Exile: A Review of Romeo Oriogun’s Nomad

June 12, 2024
5 mins read

By Chibueze Anthony Ukwuoma

Tuesday, November 29, 2022.

In an interview granted to World Stage Television, Romeo Oriogun revealed that when he was growing up in Benin, he saw boys leave home when they became men. But unlike most people whose departure bordered on the quest to escape poverty, Oriogun’s migration was an act of fleeing danger. So when he left Nigeria for Ghana in 2018, and later moved to the US, Oriogun was simply saving his queer life from Nigeria’s tyrannical homophobic laws. It is the complicatedness of these journeys that Oriogun sublimates in Nomad, his second full length collection of poems, published in 2021, by Griots Lounge Publishing, Owerri.

The persona of the opening poem of Nomad, “The Beginning,” transforms the anguish of departure into a ritual of reconnection, by recalling who he was before he became a migrant: “tender—a lover of my city gathered into a singular prayer of leaving.” It is possible to imagine the persona in a toxic relationship with his country, a land whose weight he is condemned to carry along in his journey. The problem with migration, as Oriogun’s “The World Demands from us our Existence” shows, is that “so much of terror depends on movement.” We could rephrase Oriogun and insist that: much of movement depends on terror. Yet, after this linguistic overturn, we realize that we still echo his thought that the life of an exile is one marked by constant trepidations. It is this traumatic condition that the persona of “The Beginning” confronts. He is a “traveller,” his life is full of “silent tears,” his memory traverses “trauma and borders,” and his tongue is a “mingling of languages.”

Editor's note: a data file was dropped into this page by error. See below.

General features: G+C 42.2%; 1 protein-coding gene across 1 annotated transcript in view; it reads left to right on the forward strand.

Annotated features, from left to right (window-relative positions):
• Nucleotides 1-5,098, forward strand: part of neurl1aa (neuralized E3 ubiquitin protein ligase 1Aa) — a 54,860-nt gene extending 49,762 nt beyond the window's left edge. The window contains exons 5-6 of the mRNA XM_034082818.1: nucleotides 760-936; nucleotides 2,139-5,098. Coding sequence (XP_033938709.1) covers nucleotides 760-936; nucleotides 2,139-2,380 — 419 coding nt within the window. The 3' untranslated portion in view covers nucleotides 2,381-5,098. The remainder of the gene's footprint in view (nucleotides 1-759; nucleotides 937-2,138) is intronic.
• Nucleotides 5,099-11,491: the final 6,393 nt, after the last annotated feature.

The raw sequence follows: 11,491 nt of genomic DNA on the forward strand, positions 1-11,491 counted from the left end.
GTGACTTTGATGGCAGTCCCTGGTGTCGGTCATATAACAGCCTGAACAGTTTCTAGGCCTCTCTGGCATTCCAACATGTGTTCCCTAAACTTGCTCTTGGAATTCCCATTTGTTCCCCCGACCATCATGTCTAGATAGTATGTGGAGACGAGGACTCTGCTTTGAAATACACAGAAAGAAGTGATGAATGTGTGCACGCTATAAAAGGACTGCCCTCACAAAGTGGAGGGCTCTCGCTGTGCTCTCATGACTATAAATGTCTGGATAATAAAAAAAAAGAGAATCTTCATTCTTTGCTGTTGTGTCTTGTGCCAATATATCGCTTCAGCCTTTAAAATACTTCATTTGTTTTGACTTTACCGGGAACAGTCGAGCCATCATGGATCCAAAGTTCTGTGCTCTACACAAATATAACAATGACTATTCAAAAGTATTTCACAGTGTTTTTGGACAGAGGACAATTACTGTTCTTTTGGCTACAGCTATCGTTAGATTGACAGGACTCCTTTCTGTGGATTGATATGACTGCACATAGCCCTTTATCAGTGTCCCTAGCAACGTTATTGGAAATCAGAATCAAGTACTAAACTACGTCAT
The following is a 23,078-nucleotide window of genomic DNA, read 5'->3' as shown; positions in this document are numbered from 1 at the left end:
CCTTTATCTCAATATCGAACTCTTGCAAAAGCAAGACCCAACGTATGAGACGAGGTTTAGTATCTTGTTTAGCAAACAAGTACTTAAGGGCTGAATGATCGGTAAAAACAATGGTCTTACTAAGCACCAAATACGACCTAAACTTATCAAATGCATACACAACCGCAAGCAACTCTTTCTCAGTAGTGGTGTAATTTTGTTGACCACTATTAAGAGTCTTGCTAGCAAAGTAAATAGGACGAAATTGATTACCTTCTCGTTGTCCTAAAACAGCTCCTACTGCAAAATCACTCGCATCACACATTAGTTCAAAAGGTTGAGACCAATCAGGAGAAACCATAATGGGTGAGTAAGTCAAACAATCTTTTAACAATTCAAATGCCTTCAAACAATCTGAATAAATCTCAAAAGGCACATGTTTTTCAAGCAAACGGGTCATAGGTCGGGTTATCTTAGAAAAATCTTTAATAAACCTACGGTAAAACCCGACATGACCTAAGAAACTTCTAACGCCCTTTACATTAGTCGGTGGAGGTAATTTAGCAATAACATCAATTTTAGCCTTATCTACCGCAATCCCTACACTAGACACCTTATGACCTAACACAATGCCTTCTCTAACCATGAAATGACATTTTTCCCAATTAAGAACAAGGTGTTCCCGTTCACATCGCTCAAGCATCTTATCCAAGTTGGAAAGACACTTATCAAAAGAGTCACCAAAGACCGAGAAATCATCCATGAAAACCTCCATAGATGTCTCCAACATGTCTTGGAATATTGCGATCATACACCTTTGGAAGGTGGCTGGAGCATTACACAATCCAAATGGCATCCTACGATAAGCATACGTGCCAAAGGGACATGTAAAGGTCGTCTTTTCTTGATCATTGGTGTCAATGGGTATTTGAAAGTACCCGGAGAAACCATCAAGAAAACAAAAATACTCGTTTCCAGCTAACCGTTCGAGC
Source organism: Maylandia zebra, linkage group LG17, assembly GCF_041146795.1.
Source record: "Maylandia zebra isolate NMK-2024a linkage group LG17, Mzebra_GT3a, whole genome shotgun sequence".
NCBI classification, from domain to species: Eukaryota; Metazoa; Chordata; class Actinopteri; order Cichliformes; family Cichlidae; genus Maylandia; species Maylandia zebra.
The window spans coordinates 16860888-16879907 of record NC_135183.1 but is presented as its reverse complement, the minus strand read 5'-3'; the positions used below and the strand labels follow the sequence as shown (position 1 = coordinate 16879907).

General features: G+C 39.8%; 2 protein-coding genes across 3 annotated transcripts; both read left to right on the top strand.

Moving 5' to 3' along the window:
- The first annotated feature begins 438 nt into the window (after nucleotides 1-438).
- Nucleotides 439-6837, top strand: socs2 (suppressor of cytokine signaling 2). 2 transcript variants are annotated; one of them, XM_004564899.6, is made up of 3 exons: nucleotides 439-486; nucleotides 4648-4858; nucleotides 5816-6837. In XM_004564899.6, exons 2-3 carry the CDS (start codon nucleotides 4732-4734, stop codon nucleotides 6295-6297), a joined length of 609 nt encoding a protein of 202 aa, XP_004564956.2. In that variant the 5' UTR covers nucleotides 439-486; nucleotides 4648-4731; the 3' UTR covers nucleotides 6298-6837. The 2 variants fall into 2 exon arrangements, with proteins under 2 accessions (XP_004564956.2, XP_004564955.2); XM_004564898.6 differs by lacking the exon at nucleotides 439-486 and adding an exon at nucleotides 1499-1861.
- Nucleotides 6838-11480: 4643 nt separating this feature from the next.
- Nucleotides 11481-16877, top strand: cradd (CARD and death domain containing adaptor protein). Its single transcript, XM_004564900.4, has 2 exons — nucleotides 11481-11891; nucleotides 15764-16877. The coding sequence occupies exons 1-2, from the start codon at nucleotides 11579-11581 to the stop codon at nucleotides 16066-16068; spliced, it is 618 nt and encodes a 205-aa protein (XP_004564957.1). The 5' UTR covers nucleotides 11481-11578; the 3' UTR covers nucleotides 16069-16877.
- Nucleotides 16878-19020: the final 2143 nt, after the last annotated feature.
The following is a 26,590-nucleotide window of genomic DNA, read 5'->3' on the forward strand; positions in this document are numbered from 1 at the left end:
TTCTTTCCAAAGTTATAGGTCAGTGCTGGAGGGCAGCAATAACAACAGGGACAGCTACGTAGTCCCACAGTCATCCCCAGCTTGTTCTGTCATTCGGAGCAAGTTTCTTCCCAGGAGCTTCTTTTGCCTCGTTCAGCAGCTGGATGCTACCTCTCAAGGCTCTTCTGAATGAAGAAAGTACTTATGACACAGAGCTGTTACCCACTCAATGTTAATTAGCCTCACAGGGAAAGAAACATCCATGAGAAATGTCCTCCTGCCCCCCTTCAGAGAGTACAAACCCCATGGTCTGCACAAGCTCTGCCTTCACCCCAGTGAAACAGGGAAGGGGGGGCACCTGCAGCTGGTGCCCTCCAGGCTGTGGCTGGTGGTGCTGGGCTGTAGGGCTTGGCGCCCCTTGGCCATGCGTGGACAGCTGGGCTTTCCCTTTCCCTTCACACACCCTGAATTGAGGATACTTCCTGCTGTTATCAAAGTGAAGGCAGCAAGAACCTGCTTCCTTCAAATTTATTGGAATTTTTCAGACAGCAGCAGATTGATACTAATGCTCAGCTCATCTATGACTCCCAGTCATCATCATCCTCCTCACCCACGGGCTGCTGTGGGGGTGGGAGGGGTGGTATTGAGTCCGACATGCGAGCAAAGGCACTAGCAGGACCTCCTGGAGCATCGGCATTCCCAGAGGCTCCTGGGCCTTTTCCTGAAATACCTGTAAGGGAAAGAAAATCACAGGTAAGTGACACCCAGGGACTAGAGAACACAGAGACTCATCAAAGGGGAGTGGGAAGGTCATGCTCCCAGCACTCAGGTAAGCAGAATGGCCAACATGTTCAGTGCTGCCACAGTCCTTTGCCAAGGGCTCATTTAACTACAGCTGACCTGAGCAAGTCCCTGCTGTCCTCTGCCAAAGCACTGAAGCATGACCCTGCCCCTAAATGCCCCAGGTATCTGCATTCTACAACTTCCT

Samuel Osaze suggests that “due to the unpleasant circumstances of Romeo Oriogun’s exit from Nigeria, one would expect the poet to divest himself of every vestige of such memory and enlist to forget about the past and squarely focus on the bright future—the banquet that providence has set before him at his new place of abode.” Anyone who expects a nomad to erase their lived experiences may have an insufficient understanding of the enormity of the exilic life. Efe Paul Azino notes this in his praise for Nomad. For Azino, the collection “is a song at every border, a lyrical rendering of movement and loneliness that presses into hope.” Therefore, it is evident that “there is no rest in exile,” as Oriogun poignantly announces in “The Sea Dreams of Us.”